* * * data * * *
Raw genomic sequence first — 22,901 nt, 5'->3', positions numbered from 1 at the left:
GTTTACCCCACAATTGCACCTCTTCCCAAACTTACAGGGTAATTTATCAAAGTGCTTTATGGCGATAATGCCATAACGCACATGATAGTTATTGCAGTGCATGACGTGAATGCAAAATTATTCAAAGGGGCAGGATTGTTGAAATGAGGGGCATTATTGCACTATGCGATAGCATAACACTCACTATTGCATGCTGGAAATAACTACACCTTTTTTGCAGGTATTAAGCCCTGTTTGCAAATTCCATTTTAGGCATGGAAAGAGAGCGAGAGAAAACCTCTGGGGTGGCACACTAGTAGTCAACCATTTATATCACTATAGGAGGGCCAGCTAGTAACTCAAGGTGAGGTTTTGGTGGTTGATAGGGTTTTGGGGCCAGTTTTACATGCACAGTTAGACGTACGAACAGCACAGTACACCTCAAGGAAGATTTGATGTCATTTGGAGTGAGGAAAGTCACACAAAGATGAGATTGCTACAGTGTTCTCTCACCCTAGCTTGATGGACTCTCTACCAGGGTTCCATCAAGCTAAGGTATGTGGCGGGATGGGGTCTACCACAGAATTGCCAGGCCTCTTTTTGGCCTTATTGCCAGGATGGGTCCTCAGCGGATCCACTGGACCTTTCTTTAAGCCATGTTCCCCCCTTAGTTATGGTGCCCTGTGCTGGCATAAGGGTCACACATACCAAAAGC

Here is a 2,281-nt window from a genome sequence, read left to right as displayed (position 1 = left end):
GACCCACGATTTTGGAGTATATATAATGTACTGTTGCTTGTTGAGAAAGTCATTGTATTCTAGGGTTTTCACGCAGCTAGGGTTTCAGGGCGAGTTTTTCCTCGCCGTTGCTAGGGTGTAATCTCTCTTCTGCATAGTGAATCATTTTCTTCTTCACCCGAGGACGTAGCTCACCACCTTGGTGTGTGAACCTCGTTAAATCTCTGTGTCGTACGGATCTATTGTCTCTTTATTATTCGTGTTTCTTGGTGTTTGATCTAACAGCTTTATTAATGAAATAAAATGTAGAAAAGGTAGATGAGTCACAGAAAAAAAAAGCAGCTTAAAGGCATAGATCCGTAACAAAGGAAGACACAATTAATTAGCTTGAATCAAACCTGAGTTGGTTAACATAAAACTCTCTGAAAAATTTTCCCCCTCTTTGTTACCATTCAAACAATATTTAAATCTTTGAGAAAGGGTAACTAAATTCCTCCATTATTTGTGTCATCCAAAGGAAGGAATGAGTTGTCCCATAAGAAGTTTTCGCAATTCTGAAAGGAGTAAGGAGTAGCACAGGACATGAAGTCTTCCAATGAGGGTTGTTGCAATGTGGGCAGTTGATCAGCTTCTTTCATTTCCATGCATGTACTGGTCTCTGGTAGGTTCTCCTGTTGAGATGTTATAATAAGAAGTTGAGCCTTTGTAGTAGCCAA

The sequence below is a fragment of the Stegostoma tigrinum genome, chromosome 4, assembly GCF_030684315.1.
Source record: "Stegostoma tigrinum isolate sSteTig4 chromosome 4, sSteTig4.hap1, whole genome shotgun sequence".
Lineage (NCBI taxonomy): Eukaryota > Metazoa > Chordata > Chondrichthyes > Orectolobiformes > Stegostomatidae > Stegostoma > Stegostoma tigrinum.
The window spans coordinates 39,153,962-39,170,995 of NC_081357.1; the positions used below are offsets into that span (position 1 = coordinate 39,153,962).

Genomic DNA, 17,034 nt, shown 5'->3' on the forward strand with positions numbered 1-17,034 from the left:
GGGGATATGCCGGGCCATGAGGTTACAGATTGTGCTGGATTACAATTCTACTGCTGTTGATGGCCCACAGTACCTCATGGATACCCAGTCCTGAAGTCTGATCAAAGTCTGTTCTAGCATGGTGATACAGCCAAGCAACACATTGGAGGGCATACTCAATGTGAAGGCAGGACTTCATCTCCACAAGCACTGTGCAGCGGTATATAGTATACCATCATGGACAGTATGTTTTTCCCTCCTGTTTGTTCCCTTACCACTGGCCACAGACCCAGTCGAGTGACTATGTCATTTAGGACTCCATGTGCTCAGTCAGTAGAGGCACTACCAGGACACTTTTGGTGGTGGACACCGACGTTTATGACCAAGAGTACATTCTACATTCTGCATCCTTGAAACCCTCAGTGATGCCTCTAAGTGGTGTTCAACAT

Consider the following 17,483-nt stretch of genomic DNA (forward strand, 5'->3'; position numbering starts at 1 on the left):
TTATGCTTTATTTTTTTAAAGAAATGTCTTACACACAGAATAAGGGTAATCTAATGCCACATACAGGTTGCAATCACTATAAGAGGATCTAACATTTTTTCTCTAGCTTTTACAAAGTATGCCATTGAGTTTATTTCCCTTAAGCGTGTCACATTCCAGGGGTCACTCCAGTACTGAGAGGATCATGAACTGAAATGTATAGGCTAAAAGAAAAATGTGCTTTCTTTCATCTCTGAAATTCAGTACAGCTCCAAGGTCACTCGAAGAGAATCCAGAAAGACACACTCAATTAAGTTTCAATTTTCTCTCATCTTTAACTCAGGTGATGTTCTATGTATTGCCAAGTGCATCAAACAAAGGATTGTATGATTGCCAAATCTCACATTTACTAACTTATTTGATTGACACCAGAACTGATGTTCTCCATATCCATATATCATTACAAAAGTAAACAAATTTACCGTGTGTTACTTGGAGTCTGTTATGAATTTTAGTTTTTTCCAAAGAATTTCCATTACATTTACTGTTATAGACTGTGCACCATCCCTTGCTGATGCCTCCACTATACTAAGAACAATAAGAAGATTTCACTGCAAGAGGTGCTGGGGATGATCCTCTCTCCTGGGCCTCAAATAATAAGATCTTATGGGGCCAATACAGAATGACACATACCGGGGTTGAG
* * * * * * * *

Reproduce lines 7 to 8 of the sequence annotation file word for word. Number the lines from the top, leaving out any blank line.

Lineage (NCBI taxonomy): Eukaryota > Metazoa > Chordata > Chondrichthyes > Orectolobiformes > Stegostomatidae > Stegostoma > Stegostoma tigrinum.
The window spans coordinates 39,153,962-39,170,995 of NC_081357.1; the positions used below are offsets into that span (position 1 = coordinate 39,153,962).